I was a bit disappointed with "Death's Angel", which I pounced upon the moment it hit Australian bookshop shelves (a three-month boat ride for all imports in those days). But a friend loved it, and saw it only as parody. He created this costume for a convention just a few weeks later, and won:
Si-s-s-s (click) by Therin of Andor, on Flickr
As for the "Phoenix" novels, I found and read "Fate" first, frustrated in my long quest to find the first book in any condition. I enjoyed them, but had little to compare them to. It certainly helped reading Sondra Marshak's contributions to "Star Trek Lives!" around the same time.
"The Galactic Whirlpool" was wonderful, again partly because I has so few other Trek reading experiences to compare it to. "Starlog" magazine had promoted the novel with an advance excerpt. I was hooked!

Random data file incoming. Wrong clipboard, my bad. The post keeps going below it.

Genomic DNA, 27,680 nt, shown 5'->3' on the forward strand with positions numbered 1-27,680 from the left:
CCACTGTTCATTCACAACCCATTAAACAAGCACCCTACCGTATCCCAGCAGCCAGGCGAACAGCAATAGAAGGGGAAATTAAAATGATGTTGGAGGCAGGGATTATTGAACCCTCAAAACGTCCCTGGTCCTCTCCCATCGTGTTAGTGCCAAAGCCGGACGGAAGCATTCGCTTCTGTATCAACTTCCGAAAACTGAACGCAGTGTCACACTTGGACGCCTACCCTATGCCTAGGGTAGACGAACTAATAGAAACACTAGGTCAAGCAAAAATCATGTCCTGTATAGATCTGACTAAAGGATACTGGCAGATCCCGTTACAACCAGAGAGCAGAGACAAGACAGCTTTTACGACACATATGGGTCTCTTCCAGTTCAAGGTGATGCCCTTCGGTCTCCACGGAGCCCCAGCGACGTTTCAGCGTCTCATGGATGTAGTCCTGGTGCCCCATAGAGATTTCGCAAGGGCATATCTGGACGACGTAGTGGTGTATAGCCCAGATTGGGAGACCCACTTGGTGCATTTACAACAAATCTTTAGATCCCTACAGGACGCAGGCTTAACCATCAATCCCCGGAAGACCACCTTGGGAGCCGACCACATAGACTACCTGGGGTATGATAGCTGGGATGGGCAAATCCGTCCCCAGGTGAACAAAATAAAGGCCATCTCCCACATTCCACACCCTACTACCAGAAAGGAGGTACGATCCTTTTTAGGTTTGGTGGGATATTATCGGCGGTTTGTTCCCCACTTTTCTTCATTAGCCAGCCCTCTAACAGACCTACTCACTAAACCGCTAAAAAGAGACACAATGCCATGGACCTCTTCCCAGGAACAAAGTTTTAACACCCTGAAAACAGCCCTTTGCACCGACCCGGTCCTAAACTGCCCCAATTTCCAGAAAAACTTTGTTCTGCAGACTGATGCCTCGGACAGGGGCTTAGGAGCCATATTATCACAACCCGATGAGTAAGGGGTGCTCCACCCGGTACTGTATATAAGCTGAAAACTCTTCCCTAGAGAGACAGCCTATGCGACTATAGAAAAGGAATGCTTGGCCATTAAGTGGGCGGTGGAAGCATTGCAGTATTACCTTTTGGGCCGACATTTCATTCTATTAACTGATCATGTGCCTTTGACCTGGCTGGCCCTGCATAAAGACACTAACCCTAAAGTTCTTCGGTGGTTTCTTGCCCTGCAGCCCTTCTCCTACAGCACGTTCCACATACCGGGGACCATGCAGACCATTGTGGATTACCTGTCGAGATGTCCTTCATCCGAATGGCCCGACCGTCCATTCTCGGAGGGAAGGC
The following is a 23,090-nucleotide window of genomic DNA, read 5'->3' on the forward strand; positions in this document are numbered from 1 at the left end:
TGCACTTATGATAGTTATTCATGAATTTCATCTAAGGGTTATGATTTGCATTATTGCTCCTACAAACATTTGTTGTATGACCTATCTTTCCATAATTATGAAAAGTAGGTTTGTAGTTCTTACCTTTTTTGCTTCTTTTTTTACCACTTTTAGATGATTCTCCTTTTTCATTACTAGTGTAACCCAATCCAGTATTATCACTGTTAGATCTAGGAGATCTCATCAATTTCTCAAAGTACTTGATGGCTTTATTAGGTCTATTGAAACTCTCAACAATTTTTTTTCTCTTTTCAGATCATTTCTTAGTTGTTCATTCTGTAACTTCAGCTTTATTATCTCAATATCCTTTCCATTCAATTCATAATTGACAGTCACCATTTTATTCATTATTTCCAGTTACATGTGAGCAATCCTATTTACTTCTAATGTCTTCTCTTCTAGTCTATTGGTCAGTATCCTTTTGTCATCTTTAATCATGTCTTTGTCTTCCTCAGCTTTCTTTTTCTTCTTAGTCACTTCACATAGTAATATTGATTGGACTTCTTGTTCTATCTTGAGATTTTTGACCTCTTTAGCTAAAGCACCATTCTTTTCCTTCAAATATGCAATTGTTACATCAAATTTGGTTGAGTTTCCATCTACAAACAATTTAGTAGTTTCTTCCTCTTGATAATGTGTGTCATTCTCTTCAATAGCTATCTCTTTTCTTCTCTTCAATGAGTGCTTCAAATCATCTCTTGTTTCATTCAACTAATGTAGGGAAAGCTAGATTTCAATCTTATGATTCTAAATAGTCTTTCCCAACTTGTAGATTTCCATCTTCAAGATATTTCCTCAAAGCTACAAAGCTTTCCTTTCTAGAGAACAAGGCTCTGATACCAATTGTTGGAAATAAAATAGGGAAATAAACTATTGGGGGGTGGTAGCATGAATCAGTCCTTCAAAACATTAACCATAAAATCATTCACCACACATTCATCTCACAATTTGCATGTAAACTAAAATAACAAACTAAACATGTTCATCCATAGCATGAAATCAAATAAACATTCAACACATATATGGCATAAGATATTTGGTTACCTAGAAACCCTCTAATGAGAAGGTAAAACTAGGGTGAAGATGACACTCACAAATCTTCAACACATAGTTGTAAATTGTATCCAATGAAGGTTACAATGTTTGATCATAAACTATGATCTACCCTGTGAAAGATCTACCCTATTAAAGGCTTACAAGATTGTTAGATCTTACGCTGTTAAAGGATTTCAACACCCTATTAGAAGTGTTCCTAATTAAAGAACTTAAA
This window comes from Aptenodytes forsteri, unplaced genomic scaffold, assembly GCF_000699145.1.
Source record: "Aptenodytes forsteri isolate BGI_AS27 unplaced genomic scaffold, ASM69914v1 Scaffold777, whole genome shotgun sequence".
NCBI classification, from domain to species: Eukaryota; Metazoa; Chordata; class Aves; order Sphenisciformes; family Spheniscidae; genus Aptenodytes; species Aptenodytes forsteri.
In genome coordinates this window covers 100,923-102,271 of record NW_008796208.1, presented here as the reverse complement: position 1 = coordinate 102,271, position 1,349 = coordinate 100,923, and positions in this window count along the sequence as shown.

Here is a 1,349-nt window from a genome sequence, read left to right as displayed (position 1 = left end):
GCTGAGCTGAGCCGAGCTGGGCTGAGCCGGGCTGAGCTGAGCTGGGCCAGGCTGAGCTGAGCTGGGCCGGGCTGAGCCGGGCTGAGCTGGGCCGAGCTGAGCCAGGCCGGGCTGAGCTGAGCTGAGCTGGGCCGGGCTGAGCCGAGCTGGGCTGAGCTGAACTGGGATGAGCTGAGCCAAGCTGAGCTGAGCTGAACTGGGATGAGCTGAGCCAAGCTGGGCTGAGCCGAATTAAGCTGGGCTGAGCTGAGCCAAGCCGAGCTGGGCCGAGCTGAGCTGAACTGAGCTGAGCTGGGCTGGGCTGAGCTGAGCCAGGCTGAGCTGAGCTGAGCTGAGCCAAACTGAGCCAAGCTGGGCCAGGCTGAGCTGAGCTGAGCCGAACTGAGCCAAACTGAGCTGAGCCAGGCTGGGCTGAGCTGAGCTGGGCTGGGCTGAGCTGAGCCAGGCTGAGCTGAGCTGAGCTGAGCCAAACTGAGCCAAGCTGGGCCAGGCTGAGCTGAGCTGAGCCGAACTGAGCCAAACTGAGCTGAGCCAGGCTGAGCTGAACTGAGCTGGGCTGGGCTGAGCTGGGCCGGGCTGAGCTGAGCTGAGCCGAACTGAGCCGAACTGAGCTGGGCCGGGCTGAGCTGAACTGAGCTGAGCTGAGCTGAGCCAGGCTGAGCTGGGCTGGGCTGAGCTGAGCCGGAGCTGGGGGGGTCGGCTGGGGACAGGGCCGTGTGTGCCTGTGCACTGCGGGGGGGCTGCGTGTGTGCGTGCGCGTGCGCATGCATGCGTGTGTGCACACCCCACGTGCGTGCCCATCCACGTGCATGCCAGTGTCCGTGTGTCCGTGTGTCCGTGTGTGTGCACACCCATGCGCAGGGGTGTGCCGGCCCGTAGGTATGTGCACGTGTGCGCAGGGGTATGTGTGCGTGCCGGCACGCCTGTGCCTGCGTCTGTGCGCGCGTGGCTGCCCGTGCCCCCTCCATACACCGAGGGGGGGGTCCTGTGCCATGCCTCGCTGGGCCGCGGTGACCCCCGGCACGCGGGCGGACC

I kind of dug "Spock: Messiah". I note no one has mentioned "Entropy Effect". Not sure of publication dates and all that, but if it qualifies as "Bantam", it gets my vote as one of, if not the, best.
I also misread the thread title as "Batman" at first, but I think the earlier poster was pulling our collective leg.
The Entropy Effect was the first original novel published by Pocket. In fact, its publication had to be delayed until Bantam had finished publishing the remaining novels under its contract, which was why there was a 2-year gap between Pocket's publication of the ST:TMP novelization and its publication of The Entropy Effect.
I was going to link to Curt Danheuser's page about the Bantam novels, but I get a 404 Not Found. Is that site defunct?
Do you mean this one: http://www.danhausertrek.com/Novels/Main_x.html
^Thanks. I've updated my bookmarks.